Duke Hornady group
Ten Hornady Black Diamond BBs went into 1.814-inches at 5 meters with the scoped gun.

In the Part 3 accuracy test with open sights five of the same BBs went into a 1.005-inch group at the same 5 meters.

Avanti Match Grade Precision Ground Shot

The third BBs I loaded were 10 of the Avanti Match Grade Precision Ground Shot. They made a 1.711-inch group at 5 meters.

Duke Avanti group
Ten Avanti Match Grade Precision Ground Shot made this 1.711-inch group at 5 meters.

In the Part 3 accuracy test with open sights five of the same BBs went into a 1.136-inch group at the same 5 meters.

Smart Shot

Now for the Smart Shot that had been the best BBs in the previous test. Either they would group better than what we have seen so far or that scope mount is letting us down! But they did come through. Ten Smart Shot BBs made a 1.148-inch group at 5 meters. And one of those shots, the one farthest away from the rest, was a called pull. The butt slipped on my shoulder and the muzzle went up just as the gun fired. I called it and, sure enough, it was there on the target.

Duke Smart Shot group
Ten Smart Shot lead BBs went into a 1.148-inch group at 5 meters. I marked the shot that was a pull.

In the Part 3 accuracy test with open sights five of the same BBs went into a 0.763-inch group at the same 5 meters.

This target gave me confidence that the Lil’ Duke was doing okay with the scope. I could not adjust it up enough or to the left enough to get it on the bull, but it seemed very consistent otherwise.

Old Dust Devils

Next up were 10 of the older-style Air Venturi Dust Devils. I was amazed as I watched this group grow! In the end they gave me a 1.147-inch group of 10 at 5 meters. This is the best group of the test! However, it is only best by one thousandth of an inch, which is way beyond the real precision of my measurements. Let’s call this group equal to that of the Smart Shot.

Duke old Dust Devil group
Ten of the old-style Dust Devils went into 1.147-inches at 5 meters.

In the Part 3 accuracy test with open sights five of the same BBs went into a 1.567-inch group at the same 5 meters. So for some reason these BBs did markedly better today.

Dust Devil Mark 2

The new Dust Devil Mark 2 BB gave an odd result. I got two groups! Seven of the BBs are in 0.433-inches on the left, and three BBs are in 0.625-inches on the right. All 10 BBs are in a group that measures 1.345-inches between centers. Odd.

Duke new Dust Devil group
The group of 7 Dust Devil 2 BBs on the left measures 0.433-inches between centers. The three on the right measure 0.625-inches. The whole group measures 1.345-inches between centers.

In the Part 3 accuracy test with open sights five of the same BBs went into a 1.348-inch group at the same 5 meters. So here are ten that almost the same distance apart.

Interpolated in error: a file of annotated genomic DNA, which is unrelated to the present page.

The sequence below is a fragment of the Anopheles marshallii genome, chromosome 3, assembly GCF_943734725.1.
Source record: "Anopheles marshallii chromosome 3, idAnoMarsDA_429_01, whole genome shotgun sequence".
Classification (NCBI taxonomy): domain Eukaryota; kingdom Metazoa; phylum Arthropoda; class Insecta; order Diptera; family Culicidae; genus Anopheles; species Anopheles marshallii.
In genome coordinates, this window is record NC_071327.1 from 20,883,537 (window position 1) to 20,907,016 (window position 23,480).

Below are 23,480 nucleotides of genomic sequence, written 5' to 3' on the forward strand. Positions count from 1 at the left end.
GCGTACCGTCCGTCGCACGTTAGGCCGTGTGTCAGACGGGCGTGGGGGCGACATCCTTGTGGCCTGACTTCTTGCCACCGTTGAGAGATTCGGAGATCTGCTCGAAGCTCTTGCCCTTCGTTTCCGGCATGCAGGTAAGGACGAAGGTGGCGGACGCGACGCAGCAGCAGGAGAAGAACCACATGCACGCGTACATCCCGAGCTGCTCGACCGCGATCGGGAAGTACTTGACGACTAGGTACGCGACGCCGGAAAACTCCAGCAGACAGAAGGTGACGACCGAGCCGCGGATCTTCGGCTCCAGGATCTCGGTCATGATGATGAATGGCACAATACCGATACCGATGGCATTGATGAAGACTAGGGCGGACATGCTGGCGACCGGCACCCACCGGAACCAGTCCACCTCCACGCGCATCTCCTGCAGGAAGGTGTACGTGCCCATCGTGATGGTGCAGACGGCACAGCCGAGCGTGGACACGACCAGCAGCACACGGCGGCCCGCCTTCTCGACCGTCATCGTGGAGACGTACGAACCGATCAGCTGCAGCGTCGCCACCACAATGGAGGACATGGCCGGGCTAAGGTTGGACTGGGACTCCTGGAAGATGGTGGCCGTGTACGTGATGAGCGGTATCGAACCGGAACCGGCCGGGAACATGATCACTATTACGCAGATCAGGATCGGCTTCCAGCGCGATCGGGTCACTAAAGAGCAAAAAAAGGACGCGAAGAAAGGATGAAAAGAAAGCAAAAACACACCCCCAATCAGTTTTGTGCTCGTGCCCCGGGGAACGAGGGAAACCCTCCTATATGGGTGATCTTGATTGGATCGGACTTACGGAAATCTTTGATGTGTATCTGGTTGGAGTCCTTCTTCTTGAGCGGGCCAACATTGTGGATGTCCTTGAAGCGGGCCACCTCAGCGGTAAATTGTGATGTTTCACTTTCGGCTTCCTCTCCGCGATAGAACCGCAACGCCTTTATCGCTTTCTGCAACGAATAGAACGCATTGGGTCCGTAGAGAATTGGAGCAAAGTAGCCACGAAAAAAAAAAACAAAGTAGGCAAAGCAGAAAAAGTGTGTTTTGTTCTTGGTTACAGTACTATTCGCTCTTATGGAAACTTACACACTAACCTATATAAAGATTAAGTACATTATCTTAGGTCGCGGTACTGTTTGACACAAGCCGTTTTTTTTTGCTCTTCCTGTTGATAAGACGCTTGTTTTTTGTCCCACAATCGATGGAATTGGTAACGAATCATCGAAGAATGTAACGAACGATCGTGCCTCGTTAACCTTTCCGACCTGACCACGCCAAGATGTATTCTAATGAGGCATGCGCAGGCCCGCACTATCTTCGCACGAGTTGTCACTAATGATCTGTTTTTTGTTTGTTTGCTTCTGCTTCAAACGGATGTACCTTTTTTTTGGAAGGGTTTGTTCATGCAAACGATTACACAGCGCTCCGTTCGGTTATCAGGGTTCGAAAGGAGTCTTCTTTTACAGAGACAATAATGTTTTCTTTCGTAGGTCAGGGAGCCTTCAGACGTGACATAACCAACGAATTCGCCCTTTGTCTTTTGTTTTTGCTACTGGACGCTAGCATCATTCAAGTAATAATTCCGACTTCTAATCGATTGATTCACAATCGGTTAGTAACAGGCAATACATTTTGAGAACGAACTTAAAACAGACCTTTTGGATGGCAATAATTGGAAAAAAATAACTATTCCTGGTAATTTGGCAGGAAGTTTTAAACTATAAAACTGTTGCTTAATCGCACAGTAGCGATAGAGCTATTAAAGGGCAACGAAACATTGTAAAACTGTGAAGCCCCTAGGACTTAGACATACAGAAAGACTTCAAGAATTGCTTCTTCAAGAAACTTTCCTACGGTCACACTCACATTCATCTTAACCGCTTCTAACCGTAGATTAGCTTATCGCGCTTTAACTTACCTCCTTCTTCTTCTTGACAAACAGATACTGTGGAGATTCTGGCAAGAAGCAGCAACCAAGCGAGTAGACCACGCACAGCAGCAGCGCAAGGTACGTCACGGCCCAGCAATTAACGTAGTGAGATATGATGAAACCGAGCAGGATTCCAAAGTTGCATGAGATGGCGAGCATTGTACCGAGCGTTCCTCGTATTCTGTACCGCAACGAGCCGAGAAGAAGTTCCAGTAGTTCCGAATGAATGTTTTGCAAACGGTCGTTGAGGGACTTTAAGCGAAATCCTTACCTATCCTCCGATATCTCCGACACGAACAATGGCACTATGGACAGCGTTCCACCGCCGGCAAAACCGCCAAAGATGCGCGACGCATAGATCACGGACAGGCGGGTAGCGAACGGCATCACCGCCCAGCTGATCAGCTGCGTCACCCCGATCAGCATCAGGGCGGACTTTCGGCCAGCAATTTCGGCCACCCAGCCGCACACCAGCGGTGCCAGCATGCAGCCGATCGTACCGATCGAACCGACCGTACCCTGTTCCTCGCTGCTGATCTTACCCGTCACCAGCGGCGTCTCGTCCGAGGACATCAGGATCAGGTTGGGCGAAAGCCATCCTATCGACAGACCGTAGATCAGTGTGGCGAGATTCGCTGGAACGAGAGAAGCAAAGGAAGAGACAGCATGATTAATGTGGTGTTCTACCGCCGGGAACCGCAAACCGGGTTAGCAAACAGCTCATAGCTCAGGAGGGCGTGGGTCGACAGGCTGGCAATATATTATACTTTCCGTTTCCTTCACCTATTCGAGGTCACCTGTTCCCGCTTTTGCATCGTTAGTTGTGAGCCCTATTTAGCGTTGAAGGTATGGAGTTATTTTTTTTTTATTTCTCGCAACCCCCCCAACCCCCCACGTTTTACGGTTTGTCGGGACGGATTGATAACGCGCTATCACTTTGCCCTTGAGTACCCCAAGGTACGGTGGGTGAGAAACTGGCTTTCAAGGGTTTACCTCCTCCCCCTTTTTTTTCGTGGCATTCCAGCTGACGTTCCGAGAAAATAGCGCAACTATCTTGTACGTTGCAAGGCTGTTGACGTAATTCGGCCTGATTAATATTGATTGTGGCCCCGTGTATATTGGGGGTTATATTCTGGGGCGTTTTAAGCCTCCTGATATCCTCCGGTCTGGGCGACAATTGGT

I don’t care for the scope and mount on the Lil’ Duke. The scope is hard to see through at BB-gun distances, and there is no good way to adjust it so the gun hits what you shoot at. It also wobbles around too much for me to have any confidence. And, as flimsy as the mount is, I would fear knocking it off zero by just handling the gun.

The Lil’ Duke, on the other hand, is the finest youth BB gun I can remember testing in many years! I think it is a great bargain for its power and accuracy. This is one I recommend. And buy some Smart Shot and Dust Devils while you are at it!

Oh, fudge!

And that is when I did it. I got to the end of editing this report and said to myself — Air Venturi wouldn’t have shipped this gun with a scope base that’s so loose. So I spent another 10 minutes fiddling around and finally got the base almost rock solid. It’s impossible to get a long thin piece of plastic rock solid, but I came very close. And that can only mean one thing.


I’m going to test this gun again — this time with a scope base that I know is solid. It was that group of new Dust Devils that prompted me to experiment with tightening the base. Whenever you have two small groups instead of one there is usually something wrong with your sight. I already did not trust this one, so I played with it some more and got it tight. Now I have to know if that did the trick.

I don’t like scopes on BB guns, but even more I don’t like reports that go out half-baked. We gonna get to the bottom of this one. And I will tell you all the little things I did to tighten up the base. Next time!

author avatar
Tom Gaylord (B.B. Pelletier)
Tom Gaylord, also known as B.B. Pelletier, provides expert insights to airgunners all over the world on behalf of Pyramyd AIR. He has earned the title The Godfather of Airguns™ for his contributions to the industry, spending many years with AirForce Airguns and starting magazines dedicated to the sport such as Airgun Illustrated.

50 thoughts on “John Wayne Lil’ Duke BB gun with scope: Part 4”

  1. Everyone,

    I guess you are all sleeping in late or you haven’t thought of the best way to scold me for my fudge title!

    I had considered running the next test tomorrow, but now I have rescheduled it and will run something else.